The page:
Watch Your Salt

I’m not talking about watching Angelina Jolie’s movie.  I’m talking about sodium chloride.  The white stuff in the shaker, and in many of the processed food stuffs most people eat.  The sodium in salt helps carry nutrients into the cells of your body.  But you don’t need a lot.  And most Americans get too much — about 3,466 milligrams of sodium a day.  A full 9 out of 10 Americans eat too much salt, according to a government (CDC) survey, and most of them are getting more than double the recommended amount.  Processed foods and restaurant foods account for an estimated 77% of dietary sodium, according to the survey, and the prime culprit: grain-based foods.

According to the National Research Council of the National Academy of Sciences, the recommended safe minimum daily amount is about 500 milligrams of sodium and the upper limit is 2,400 milligrams. However, the council has suggested that reducing daily sodium intake to 1,800 milligrams would probably be healthier. Proposed new government guidelines for 2010 would lower the recommended intake to 1,500 milligrams.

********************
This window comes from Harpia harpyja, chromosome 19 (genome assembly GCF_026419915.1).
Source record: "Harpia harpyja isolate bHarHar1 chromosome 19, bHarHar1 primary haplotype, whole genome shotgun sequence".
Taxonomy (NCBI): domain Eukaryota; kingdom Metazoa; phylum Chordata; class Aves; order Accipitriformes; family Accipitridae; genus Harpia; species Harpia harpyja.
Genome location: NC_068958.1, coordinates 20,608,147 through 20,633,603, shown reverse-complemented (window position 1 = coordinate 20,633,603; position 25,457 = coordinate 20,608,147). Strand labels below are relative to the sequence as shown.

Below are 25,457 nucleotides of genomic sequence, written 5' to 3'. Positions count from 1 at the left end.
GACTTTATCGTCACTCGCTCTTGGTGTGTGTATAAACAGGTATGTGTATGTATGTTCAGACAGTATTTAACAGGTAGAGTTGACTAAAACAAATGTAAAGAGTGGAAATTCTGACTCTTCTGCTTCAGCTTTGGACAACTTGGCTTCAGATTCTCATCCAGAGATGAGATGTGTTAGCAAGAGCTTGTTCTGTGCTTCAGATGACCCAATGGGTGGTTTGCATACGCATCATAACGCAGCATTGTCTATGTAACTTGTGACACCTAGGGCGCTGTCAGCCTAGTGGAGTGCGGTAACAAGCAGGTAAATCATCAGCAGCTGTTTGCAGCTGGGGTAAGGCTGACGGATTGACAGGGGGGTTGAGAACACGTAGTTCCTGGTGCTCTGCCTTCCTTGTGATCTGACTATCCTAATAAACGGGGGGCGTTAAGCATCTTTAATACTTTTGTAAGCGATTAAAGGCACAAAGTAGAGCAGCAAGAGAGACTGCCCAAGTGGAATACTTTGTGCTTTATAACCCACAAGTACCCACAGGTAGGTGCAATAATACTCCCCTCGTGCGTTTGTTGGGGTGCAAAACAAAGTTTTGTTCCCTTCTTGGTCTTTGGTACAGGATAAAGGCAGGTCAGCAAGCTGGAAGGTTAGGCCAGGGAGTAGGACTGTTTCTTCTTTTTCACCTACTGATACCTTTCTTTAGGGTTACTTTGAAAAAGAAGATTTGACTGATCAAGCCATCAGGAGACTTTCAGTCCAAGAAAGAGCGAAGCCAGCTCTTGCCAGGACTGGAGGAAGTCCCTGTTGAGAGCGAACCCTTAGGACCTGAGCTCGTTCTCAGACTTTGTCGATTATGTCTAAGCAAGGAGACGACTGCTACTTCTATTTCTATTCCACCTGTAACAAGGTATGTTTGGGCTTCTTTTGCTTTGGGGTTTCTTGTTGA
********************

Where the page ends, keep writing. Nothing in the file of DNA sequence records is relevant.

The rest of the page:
Taking in too much salt can raise your blood pressure.  That can be bad news for your kidneys and it can cause strokes, heart attacks and aneurysms.

A study conducted by researchers at the University of California, San Francisco used a computer simulation model to determine the impact that reducing salt intake could have on reducing heart disease.  The researchers found that removing only one gram (1,000 milligrams) of salt from the diet each day could result in 250,000 fewer new cases of heart disease and more than 200,000 fewer deaths over a decade.

My bottom line message: Eat a healthy and good-tasting diet like the Alpha Fuel Solution described in Alpha Male Challenge.  Following the Fuel Rules, you’ll get a lot less of the highly processed foods that are loaded with excess salt.  And keep the salt shaker in the cupboard, or get rid of it entirely!

Related Posts
  • COLLINS ON CROSS: Impeachment by Prior Inconsistent Statement Read More
  • Beating a Case by Refusing a Package Read More
  • Privacy and Your Postal Packages Read More